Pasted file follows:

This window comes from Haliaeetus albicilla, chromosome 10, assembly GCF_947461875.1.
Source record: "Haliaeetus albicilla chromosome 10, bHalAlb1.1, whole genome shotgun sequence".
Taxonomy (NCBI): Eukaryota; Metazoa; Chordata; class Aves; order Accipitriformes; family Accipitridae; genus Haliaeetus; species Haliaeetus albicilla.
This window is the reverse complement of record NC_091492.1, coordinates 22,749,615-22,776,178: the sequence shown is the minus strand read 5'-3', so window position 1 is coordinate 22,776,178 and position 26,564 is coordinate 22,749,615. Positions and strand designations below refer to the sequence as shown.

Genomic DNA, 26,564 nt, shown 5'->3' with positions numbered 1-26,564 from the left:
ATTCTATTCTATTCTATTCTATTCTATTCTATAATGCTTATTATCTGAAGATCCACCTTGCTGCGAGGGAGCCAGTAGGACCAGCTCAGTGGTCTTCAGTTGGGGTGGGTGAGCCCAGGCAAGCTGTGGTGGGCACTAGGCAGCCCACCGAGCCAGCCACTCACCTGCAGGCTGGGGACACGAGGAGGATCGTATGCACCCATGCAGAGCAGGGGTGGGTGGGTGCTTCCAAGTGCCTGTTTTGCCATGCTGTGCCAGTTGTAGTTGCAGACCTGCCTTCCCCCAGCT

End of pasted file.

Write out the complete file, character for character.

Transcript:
This window comes from Haliaeetus albicilla, chromosome 10, assembly GCF_947461875.1.
Source record: "Haliaeetus albicilla chromosome 10, bHalAlb1.1, whole genome shotgun sequence".
Taxonomy (NCBI): Eukaryota; Metazoa; Chordata; class Aves; order Accipitriformes; family Accipitridae; genus Haliaeetus; species Haliaeetus albicilla.
This window is the reverse complement of record NC_091492.1, coordinates 22,749,615-22,776,178: the sequence shown is the minus strand read 5'-3', so window position 1 is coordinate 22,776,178 and position 26,564 is coordinate 22,749,615. Positions and strand designations below refer to the sequence as shown.

Genomic DNA, 26,564 nt, shown 5'->3' with positions numbered 1-26,564 from the left:
ATTCTATTCTATTCTATTCTATTCTATTCTATAATGCTTATTATCTGAAGATCCACCTTGCTGCGAGGGAGCCAGTAGGACCAGCTCAGTGGTCTTCAGTTGGGGTGGGTGAGCCCAGGCAAGCTGTGGTGGGCACTAGGCAGCCCACCGAGCCAGCCACTCACCTGCAGGCTGGGGACACGAGGAGGATCGTATGCACCCATGCAGAGCAGGGGTGGGTGGGTGCTTCCAAGTGCCTGTTTTGCCATGCTGTGCCAGTTGTAGTTGCAGACCTGCCTTCCCCCAGCT